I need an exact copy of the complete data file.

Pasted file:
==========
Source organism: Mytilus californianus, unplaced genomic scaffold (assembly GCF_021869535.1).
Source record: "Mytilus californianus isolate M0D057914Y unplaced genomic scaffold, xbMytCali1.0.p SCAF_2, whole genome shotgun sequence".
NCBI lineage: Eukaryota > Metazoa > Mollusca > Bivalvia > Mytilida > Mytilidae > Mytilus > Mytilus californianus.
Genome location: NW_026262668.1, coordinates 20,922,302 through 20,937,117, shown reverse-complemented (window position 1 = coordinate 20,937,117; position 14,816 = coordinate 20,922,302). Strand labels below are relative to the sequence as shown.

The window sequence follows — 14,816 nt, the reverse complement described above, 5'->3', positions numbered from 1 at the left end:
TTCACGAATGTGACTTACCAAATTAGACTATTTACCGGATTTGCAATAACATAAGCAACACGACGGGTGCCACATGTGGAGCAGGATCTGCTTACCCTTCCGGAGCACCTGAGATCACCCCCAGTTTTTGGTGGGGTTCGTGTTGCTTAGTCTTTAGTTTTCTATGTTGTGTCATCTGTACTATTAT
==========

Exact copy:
Source organism: Mytilus californianus, unplaced genomic scaffold (assembly GCF_021869535.1).
Source record: "Mytilus californianus isolate M0D057914Y unplaced genomic scaffold, xbMytCali1.0.p SCAF_2, whole genome shotgun sequence".
NCBI lineage: Eukaryota > Metazoa > Mollusca > Bivalvia > Mytilida > Mytilidae > Mytilus > Mytilus californianus.
Genome location: NW_026262668.1, coordinates 20,922,302 through 20,937,117, shown reverse-complemented (window position 1 = coordinate 20,937,117; position 14,816 = coordinate 20,922,302). Strand labels below are relative to the sequence as shown.

The window sequence follows — 14,816 nt, the reverse complement described above, 5'->3', positions numbered from 1 at the left end:
TTCACGAATGTGACTTACCAAATTAGACTATTTACCGGATTTGCAATAACATAAGCAACACGACGGGTGCCACATGTGGAGCAGGATCTGCTTACCCTTCCGGAGCACCTGAGATCACCCCCAGTTTTTGGTGGGGTTCGTGTTGCTTAGTCTTTAGTTTTCTATGTTGTGTCATCTGTACTATTAT